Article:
Liam McGrath squandered a few early frees for Loughmore, David Kenned had a howler of a miss on a goal chance and a Noel McGrath free was stopped late in the half. Yet despite all this only three separated them at half time with Drom having played with the wind.

A reinvigorated Loughmore emerged for the second half and within seven minutes they hit the front. The key score was a Noel McGrath penalty after Liam McGrath was taken down en route to goal. But this game would swerve and sway several ways yet.

Into the final ten minutes and Loughmore held the initiative at two-up before a giveaway goal saw Drom back in control. From a routine situation goalie, Scully, gifted Drom a goal when his hand-pass attempt over Callanan’s head was blocked and returned to the net. Re-energised by the gift Drom drove on and went three up into the final five minutes. Game over, you might have thought, but there was yet another ‘kick’ from Loughmore.

Patiently they chipped away at the lead opting for points instead of rushing for goals and the patience paid off when Eddie Connolly landed the leveller five and a half minutes into added time. The time keepers had stipulated five minutes and there was further delay after the PA announcement though five did seem excessive for the stoppages we had.

Anyway Loughmore had rallied to rescue the game and extra time now beckoned for the second time this season between this pair. Sadly for Loughmore the crucial twist to the saga came a mere two minutes into extra time when Callanan lay prone on the pitch and Liam Treacy was shown red after the referee consulted his officials. There was little protest from the player himself and indeed this would prove the breaking point for Loughmore in general. Callanan pointed the resultant free and then came another turning of the screw when David Butler floated a side line ‘cut’ into the goalmouth where Callanan was given the credit for the overhead touch that turned it into the net.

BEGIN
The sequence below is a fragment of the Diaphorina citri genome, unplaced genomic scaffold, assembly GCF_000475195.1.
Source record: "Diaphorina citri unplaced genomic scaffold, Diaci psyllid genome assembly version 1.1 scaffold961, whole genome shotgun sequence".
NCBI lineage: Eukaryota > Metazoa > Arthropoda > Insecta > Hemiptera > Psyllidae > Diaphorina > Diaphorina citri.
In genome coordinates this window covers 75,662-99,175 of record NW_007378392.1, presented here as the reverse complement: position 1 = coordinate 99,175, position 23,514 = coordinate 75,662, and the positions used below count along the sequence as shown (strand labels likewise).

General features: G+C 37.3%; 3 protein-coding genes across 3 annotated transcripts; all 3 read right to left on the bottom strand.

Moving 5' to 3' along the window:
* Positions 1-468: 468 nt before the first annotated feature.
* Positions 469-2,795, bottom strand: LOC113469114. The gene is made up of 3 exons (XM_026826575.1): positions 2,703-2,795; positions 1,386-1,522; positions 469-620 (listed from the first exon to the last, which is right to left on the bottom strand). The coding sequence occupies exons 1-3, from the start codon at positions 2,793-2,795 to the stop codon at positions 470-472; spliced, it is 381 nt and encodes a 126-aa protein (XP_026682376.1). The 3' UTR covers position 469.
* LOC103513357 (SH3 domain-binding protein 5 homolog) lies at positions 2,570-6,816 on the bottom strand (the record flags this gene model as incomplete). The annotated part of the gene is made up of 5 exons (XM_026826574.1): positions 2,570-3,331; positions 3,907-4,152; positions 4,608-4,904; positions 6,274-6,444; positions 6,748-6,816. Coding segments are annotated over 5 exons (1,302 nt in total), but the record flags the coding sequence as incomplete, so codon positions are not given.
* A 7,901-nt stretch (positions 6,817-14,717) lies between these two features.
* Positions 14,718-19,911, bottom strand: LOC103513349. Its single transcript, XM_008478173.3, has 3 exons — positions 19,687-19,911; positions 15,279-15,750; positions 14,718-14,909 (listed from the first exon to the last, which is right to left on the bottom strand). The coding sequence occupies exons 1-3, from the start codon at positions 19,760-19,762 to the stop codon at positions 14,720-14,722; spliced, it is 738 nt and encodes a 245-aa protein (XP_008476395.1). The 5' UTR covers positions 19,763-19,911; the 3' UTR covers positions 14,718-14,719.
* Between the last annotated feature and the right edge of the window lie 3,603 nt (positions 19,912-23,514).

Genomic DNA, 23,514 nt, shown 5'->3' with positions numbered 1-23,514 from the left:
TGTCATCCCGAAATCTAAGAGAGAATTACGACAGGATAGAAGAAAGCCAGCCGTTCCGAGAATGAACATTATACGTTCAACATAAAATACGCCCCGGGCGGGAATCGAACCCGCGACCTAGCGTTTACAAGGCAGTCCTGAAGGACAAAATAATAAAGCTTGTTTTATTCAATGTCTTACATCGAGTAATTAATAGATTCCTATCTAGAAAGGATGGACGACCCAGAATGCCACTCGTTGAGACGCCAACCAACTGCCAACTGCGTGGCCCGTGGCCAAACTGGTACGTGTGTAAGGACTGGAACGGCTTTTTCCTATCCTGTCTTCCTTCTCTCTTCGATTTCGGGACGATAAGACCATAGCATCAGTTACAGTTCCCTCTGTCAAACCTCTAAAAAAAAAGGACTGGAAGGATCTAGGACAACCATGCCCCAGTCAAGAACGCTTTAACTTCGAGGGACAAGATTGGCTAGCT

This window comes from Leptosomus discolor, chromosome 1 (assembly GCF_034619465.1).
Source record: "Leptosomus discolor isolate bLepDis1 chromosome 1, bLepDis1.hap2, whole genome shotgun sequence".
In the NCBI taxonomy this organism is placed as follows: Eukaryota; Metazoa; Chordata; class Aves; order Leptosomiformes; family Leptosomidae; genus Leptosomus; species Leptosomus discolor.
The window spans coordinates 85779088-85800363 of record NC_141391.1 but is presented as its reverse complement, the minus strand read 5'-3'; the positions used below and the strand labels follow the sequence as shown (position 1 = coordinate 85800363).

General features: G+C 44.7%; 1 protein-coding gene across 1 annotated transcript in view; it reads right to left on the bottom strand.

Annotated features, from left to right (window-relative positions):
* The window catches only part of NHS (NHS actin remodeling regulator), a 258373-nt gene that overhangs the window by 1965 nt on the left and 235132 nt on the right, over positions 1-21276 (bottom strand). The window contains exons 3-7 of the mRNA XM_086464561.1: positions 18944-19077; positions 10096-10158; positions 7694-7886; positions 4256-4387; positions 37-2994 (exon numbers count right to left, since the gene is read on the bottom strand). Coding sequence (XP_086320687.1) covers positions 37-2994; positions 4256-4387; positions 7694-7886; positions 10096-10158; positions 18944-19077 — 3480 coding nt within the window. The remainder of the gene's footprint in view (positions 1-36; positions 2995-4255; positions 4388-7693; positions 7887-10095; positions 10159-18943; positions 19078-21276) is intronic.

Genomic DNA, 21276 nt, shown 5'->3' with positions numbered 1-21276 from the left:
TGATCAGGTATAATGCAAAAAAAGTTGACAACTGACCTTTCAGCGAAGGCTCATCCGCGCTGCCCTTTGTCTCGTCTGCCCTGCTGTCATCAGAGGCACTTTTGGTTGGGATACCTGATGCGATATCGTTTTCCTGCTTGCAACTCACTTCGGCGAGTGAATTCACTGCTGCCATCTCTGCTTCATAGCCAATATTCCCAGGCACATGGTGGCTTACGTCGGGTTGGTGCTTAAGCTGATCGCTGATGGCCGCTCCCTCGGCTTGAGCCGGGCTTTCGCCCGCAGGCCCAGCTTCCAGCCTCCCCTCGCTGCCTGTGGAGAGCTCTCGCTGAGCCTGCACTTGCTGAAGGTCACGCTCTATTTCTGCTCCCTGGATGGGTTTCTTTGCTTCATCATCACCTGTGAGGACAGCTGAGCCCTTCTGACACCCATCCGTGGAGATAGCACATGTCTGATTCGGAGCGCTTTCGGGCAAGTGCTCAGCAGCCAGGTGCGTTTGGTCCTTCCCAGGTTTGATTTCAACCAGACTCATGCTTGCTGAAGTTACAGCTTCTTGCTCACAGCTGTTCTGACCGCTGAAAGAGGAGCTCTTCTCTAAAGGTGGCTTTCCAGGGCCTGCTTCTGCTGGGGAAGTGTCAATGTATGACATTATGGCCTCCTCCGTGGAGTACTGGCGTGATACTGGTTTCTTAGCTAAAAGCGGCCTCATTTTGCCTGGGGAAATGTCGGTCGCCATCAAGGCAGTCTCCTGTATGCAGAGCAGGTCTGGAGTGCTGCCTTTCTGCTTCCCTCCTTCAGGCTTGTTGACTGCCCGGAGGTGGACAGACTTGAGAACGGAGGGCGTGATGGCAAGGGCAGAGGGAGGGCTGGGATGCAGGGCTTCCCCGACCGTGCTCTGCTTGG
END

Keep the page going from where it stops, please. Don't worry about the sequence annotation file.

Drom were four-up at the interval and really drove on in the final spell with Callanan leading the charge. The final margin did little justice to Loughmore’s brave effort.

It’s a disappointing way for Loughmore to exit after a topsy-turvy season that had its high in the Mid semi-final and its low in the divisional final. By my reckoning the McGrath name was alongside all bar two points of their total score – Eddie Connolly supplied the two. The McGrath clan is certainly the backbone of a team that has youth on its side and looks set to remain a top contender in future years.

For Drom too it’s been a variable season hitting its lowest point in that Mid semi-final replay but recovering spectacularly when dumping Clonoulty out at quarter-final stage. They’ll have a bold stab at putting titles back to back.

And so to the final on Sunday which allows little recovery time for Drom especially after such a bruising semi-final. By contrast Sarsfields have had a more leisurely passage so in theory they should be fresher. Then again Drom may be more battle-hardened so you never know which way these things work.

According to the bookies this final is a done and dusted certainty. Paddy Power is only offering odds of 2/5 on Sarsfields whereas you’ll get 9/4 for your money on Drom. Factor in the reality that Drom are reigning champions and the odds appear even stranger. It’s surely a much tighter issue than those digits would suggest but perhaps they reflect the perception that Sarsfields are the team with all the talents for whom last year was just a one-day blip against Clonoulty.